On a recent cold, dreary morning, I watched a Northern Cardinal belt out song after song from the top of my neighbor’s tree in an attempt to attract a lady friend.
Normally, the bird wouldn’t have held my attention for so long despite its impressive vocals and searing-red plumage. Cardinals are ubiquitous in the Eastern United States, even in a busy Brooklyn neighborhood like mine.
Yet lately I’ve been savoring their presence—almost to the point where I’d call it binging. I’m preparing myself for a cardinal drought, because after a lifetime of living in the Northeast, I’m moving to the San Francisco Bay Area. I’ll have a new coast and city where the rent is too high and the chance of seeing a Northern Cardinal is so low that even one such report would light up rare-bird alerts.
So, I’m taking stock of all the Eastern species I've taken for granted over the last three decades. Of course, I’ll never forget the lifers such as the Great Gray Owl my dad and I chased in Rowley, Massachusetts, or the Snail Kites I spied patrolling a southern Florida marsh. But the common yard birds like cardinals, Black-capped Chickadees, and Blue Jays have a special place in my heart, too. I’ve come to think of them as the birding version of comfort food: The chickadees are my mac and cheese, and the jays are my chicken soup. They fill me with nostalgia and are therapeutic in times of need.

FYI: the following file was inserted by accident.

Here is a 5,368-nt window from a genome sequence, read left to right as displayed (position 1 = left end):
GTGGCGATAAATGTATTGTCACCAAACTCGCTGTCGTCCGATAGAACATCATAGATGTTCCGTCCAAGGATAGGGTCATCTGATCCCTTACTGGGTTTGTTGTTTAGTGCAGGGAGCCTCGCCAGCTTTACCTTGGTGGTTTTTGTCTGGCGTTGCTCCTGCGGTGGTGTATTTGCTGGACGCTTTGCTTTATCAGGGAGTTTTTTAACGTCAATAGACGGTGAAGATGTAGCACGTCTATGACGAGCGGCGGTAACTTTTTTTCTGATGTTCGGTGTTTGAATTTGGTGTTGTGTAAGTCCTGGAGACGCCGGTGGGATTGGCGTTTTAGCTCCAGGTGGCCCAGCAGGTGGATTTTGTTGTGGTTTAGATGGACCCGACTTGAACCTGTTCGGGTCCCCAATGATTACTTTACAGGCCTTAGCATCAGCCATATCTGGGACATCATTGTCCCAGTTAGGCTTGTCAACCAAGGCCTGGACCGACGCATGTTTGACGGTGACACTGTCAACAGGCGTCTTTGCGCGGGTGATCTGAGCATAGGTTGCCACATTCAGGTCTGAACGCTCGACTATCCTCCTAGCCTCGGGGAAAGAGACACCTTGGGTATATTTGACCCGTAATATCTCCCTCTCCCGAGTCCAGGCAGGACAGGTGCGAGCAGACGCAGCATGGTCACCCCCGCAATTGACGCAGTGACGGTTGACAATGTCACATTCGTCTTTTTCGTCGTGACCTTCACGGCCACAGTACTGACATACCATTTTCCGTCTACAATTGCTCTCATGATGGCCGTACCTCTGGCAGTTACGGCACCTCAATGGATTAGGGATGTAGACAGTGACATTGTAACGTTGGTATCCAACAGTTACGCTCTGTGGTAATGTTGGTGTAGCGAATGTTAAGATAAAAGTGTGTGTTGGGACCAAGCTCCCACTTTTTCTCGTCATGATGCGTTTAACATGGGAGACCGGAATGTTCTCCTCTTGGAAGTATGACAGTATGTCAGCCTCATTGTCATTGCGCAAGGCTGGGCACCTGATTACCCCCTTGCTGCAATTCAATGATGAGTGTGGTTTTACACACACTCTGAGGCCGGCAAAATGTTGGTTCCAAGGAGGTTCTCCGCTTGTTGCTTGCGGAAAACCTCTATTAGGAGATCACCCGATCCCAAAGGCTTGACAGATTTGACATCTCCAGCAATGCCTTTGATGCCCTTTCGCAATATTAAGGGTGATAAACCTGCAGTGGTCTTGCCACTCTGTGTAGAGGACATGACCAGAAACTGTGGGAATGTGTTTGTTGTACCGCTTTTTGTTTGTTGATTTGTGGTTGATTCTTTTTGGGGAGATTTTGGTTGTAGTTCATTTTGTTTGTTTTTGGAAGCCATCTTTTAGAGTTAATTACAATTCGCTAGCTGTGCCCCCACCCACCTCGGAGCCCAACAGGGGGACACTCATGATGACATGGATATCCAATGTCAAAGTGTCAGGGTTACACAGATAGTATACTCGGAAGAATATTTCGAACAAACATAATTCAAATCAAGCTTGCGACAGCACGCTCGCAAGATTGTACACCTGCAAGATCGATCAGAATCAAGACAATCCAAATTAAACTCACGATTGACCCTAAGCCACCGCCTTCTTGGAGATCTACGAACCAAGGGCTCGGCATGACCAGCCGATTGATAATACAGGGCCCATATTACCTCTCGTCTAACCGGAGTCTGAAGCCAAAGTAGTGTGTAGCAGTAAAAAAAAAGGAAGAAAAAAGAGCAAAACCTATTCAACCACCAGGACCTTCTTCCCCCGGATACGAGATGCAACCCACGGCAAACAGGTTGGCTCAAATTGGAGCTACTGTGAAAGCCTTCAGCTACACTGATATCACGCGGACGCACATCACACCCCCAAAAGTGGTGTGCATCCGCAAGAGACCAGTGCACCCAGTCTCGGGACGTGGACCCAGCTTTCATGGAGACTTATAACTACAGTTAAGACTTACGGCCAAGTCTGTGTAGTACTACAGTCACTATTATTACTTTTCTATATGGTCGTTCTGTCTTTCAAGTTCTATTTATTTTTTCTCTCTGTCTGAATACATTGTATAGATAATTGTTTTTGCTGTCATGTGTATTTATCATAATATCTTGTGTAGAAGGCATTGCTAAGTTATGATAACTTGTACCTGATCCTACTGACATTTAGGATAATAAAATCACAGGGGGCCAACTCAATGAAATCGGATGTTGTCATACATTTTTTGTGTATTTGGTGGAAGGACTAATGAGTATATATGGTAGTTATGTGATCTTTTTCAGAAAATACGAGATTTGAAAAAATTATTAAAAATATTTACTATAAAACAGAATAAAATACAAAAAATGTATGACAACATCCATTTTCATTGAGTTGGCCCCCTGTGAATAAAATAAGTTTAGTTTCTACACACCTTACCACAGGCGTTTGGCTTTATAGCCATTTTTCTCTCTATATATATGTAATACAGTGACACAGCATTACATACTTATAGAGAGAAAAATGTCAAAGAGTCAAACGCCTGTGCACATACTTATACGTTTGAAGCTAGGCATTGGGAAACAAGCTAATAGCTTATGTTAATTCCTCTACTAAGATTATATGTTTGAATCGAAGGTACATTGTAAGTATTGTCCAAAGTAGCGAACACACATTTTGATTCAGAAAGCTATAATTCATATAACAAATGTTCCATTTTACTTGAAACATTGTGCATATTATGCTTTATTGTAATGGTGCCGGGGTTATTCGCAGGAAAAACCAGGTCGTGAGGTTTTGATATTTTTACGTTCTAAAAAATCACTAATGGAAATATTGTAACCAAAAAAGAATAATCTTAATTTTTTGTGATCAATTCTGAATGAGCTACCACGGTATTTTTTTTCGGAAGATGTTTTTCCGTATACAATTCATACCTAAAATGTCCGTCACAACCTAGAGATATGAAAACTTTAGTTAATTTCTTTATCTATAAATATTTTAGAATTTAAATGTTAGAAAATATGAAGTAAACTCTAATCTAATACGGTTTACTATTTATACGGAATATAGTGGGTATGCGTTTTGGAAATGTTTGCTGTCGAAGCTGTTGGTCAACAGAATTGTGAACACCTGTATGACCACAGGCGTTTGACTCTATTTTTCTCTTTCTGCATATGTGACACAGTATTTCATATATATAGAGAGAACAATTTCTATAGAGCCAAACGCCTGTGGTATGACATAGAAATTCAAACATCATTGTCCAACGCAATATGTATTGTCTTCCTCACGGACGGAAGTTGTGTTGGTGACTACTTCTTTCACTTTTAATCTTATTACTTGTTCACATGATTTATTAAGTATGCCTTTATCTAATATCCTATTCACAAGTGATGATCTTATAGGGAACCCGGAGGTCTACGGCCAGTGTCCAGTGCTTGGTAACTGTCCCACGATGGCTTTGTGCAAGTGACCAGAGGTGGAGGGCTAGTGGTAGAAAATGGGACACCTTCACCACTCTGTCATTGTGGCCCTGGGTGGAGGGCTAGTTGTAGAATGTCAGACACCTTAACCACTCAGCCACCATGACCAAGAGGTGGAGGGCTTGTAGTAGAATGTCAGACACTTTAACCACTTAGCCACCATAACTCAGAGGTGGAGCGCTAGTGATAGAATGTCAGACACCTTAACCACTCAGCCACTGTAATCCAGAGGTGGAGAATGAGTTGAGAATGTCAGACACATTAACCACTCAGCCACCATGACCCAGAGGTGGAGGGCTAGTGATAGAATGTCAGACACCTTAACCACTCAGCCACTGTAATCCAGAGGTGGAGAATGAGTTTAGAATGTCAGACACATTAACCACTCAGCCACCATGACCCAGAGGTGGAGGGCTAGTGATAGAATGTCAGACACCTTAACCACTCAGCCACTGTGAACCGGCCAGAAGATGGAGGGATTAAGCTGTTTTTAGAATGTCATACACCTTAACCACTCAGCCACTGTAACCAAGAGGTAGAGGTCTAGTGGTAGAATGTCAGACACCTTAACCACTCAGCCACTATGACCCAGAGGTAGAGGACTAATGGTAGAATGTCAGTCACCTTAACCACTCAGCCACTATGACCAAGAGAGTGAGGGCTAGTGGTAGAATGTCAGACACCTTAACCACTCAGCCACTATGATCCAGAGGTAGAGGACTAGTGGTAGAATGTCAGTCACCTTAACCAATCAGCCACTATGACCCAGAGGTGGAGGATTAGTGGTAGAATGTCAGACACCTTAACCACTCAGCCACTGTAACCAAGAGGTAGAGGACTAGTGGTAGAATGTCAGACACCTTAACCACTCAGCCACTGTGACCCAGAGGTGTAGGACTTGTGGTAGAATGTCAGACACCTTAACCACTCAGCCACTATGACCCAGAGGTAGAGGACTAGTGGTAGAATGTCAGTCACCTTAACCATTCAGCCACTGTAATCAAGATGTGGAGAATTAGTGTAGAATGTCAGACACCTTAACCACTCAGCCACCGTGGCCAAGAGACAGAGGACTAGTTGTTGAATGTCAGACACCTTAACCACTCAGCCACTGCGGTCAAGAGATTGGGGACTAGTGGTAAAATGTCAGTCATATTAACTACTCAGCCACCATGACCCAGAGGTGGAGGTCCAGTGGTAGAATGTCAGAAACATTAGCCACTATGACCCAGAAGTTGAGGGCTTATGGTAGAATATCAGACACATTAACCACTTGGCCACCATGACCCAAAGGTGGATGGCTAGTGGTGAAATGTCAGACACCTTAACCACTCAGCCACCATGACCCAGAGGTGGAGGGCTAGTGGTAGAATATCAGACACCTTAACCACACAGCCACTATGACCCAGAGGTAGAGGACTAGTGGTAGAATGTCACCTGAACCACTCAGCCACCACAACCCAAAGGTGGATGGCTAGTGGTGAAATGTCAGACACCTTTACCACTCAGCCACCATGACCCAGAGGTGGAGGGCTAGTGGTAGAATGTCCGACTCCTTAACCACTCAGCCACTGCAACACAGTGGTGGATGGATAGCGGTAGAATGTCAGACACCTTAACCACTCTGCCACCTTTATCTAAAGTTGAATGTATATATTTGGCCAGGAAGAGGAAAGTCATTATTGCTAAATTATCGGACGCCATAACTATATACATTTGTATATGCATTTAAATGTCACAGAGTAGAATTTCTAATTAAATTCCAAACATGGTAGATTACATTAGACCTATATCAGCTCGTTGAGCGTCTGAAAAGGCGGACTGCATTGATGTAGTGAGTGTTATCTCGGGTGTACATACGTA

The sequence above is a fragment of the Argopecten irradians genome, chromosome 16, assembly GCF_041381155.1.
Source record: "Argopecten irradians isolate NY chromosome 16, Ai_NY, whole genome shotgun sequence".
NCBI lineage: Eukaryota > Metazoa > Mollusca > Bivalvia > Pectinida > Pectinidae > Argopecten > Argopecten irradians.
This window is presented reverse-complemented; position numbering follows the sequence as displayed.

In California, I’ll find an entirely different set of yard birds to brighten my mood. The Black-capped Chickadees and Blue Jays will be replaced by Chestnut-backed Chickadees and California Scrub-Jays. And I’ll even get Steller’s Jays and the occassional Mountain Chickadee, if I stray a little farther from the Bay Area.
And I'd be remiss to not mention that California is arguably the best birding state in the whole country. I don’t know any other birders there, but the internet makes it easy to find hotspots before forging friendships. I’ve already scoped out my new home on eBird: Rodeo Lagoon in the Marin Headlands, Coyote Hills Regional Park in Fremont, and Fort Mason in San Francisco all have an impressive number of species, so I’m putting them at the top of my list. Meeting local birders will be the next step; once my NYC Audubon membership run its course, I'll swap it for a Golden Gate Audubon Society one.
Recalibrating the meter on what’s common and what's rare will be a greater challenge. On my last visit to California, some birders helped me identify a batch of Elegant Terns far off in the distance. The species was a lifer for me, but it's a regular visitor to the state. I also had a good laugh while gawking at a flock of Black Turnstones—only to find out that all the other birders were chasing the lone Ruddy Turnstone on the beach. I'd barely glanced it, given its typical presence on Eastern shores.
I’ll also be keeping an eye out for the West’s more iconic avians, from California Condors to Yellow-billed Magpies, Northern Spotted Owls to Tricolored Blackbirds. But none of them will compare to the reliable Northern Cardinals back East. Heck, I’m even getting teary-eyed thinking about Common Grackles. They might call the West Coast the best coast, but its grackle game sure is weak. Guess I'll have to settle for the sporadic Great-tailed sighting in Golden Gate Park—the view will be worth it at least.